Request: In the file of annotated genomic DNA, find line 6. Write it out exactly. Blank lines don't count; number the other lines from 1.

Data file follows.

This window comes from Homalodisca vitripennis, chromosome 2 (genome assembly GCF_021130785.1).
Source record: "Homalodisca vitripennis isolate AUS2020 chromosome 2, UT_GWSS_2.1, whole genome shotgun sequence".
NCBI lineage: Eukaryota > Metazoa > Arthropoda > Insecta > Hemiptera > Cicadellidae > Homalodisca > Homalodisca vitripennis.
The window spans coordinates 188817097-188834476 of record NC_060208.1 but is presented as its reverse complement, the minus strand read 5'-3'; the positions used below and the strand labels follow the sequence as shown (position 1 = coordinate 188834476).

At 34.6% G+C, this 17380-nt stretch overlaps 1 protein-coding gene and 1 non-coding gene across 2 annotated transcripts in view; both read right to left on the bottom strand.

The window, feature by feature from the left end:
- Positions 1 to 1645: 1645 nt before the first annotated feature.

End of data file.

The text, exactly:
The window, feature by feature from the left end: